And if that wasn’t enough, the second speaker / session at this event provided a practical hands-on demonstration of what might be described as a prototype for ‘crowd-sourced innovation’ in action. This session, which was led by Destination-Innovation’s Paul Sloane, involved attendees forming into small groups in order to explore painful ‘real life’ problems, and to come up with an innovative approach to resolving one of them. The outcome was then played back to the larger group, and suffice it to say that some of the suggestions were astonishing, and one attendee commented afterwards, saying: “It’s amazing what you can achieve in a short period of time”.
Overall, this event provided a great mix of comprehensive knowledge and innovation foresight, along with some practical application of innovative techniques to address them; resulting in a balanced, demonstrable experience of how challenges posed by technology disruption may be met in turn by an innovative approach designed to harness individual creativity. For an event organised, in their spare time, by a bunch of volunteer committee members / helpers of the BCS, North London Branch, (including yours truly), I think this was an excellent outcome.
Enterprise Architecture has come a long way from what it used to be, but it is still evolving to meet the changing needs of a very fluid business and technology landscape. The question on most people’s lips, (aside from whatever next?), is how to ensure their businesses can continue to cope with this amount and pace of change?
This evening seminar, hosted by the BCS Enterprise Architecture Specialist Group, featured two speakers from Capgemini UK’s Technology Consulting team (see picture). The highly interactive session covered a lot of ground, including questions from the audience that touched on a wide variety of topics and perspectives on EA, such as:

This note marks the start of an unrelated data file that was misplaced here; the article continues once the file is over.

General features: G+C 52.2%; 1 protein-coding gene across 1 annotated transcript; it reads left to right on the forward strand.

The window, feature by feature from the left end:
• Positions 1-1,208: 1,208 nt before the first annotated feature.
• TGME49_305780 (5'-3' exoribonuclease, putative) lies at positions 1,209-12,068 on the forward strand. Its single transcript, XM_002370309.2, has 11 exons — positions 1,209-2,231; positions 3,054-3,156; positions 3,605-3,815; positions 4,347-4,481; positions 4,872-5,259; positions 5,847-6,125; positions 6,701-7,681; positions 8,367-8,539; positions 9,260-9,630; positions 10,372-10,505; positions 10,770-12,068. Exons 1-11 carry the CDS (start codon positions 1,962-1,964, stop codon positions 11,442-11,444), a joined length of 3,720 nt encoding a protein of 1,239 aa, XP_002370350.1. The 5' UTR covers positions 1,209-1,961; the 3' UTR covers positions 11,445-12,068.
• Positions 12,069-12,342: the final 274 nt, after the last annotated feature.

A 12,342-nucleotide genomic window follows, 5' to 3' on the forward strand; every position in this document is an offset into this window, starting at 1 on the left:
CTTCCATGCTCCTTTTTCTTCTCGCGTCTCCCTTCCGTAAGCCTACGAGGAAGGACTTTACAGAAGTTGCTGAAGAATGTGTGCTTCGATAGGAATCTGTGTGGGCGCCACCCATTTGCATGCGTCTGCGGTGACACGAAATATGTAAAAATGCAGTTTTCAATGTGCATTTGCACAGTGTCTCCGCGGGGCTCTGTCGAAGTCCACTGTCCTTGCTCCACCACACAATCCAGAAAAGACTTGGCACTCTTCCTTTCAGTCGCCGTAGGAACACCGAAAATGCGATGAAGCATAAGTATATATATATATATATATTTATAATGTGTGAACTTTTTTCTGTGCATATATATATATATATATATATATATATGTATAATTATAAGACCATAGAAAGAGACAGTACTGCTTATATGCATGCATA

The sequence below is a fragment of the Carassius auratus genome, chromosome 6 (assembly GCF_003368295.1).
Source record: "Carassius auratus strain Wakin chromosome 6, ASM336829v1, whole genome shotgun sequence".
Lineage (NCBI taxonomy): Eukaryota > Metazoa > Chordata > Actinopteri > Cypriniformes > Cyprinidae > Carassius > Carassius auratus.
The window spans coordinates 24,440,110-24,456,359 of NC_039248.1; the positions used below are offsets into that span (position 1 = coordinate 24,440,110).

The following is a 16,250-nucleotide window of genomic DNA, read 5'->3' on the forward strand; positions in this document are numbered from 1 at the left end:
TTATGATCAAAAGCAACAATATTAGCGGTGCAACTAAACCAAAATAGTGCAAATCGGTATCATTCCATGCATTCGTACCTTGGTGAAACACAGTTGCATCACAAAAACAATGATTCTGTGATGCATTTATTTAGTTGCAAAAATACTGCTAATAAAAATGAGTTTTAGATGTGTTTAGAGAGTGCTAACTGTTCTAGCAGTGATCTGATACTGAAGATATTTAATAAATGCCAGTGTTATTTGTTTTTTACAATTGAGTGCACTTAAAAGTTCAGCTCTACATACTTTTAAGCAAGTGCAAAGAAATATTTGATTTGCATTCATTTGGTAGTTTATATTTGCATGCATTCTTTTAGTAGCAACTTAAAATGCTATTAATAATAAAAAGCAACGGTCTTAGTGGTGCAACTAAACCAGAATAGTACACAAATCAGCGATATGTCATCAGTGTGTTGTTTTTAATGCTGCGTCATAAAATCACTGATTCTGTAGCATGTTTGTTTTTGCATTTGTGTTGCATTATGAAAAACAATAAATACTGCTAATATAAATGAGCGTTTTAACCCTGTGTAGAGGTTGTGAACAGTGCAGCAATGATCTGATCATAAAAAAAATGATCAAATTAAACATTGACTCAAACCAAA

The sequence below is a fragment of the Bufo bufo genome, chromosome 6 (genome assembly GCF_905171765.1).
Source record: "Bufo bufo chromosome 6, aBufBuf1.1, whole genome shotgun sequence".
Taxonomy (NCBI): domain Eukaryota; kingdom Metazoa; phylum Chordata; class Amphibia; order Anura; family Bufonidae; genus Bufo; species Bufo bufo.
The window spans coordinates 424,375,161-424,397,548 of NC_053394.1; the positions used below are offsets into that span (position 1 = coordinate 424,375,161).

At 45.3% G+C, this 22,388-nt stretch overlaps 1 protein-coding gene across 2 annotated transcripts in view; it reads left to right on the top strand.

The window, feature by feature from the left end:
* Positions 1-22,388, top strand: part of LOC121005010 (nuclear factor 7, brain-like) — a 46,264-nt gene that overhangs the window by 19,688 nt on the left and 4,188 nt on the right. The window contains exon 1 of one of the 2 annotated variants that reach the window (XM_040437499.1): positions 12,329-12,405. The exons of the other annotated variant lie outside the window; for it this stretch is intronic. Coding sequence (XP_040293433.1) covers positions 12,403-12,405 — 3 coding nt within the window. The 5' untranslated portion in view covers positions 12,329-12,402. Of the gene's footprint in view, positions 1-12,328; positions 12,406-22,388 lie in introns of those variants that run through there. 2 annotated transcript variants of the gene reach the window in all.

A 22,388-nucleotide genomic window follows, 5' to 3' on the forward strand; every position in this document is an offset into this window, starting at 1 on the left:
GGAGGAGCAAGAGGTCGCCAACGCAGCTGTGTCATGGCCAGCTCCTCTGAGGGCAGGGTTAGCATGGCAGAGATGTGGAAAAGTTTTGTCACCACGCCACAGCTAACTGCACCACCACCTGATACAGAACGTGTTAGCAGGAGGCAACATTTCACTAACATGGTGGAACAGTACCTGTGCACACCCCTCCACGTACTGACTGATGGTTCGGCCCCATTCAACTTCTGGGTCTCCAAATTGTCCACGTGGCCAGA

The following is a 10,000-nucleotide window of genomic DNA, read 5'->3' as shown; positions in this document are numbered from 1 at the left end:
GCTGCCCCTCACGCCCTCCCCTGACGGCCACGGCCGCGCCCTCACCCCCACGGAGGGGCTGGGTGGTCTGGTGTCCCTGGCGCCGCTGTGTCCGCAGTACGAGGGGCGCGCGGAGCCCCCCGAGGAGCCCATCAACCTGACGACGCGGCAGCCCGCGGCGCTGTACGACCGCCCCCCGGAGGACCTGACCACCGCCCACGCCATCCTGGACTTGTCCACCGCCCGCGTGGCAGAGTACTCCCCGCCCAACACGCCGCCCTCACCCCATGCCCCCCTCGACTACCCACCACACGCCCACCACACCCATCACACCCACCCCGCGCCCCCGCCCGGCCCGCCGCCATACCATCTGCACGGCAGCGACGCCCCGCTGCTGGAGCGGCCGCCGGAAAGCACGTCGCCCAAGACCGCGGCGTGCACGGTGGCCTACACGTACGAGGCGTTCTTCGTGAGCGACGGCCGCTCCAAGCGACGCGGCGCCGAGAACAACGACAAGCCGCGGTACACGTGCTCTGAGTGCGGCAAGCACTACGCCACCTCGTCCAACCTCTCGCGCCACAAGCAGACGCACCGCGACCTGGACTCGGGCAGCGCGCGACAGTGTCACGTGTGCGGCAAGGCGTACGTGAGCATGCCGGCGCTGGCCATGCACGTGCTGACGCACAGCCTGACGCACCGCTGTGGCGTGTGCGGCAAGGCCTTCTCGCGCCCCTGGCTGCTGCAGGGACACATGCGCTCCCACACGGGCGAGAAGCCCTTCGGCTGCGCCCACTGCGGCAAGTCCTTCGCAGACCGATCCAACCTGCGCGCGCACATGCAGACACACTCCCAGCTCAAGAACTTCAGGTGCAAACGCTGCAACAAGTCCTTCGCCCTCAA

- Effective Enterprise Architecture in an Agile Environment
- The real value of architecture frameworks
- Enterprise Architecture in the context of Cloud Computing
- The many faces / roles of an Enterprise Architect
- And (my personal favourite) a legal challenge about the use of the term Architect!
Verdict: Good event. Well attended with high level of interaction between speakers and audience, and as one audience member put it afterwards, “this is the type of BCS event that I like to attend”. Nuff said!
As mentioned in my last post, this lecture style seminar will take place at the BCS office in Central London, (near Covent Garden), on the 23rd of October. Full details including registration information are available on the launch webpage.
BCS Publications has a wealth of books on various IT related topics, and the launch events are always something special. This event is also held in association with the dynamic BCS North London Branch, which is also renowned for their great events! Disclosure: I am a serving member of the committee, hence the shameless plug.
This evening seminar will provide an excellent opportunity to discuss the complexity and impact of DRM on the new content economy; as well to examine the key factors that contributed to the conceptual need for DRM in the first place.
Therefore you can expect coverage of the various stakeholders, businesses, products and services that affect, and are affected, by DRM. There will also be ample opportunity to network informally after a brief Q&A. Refreshment included!
I hope to see you there.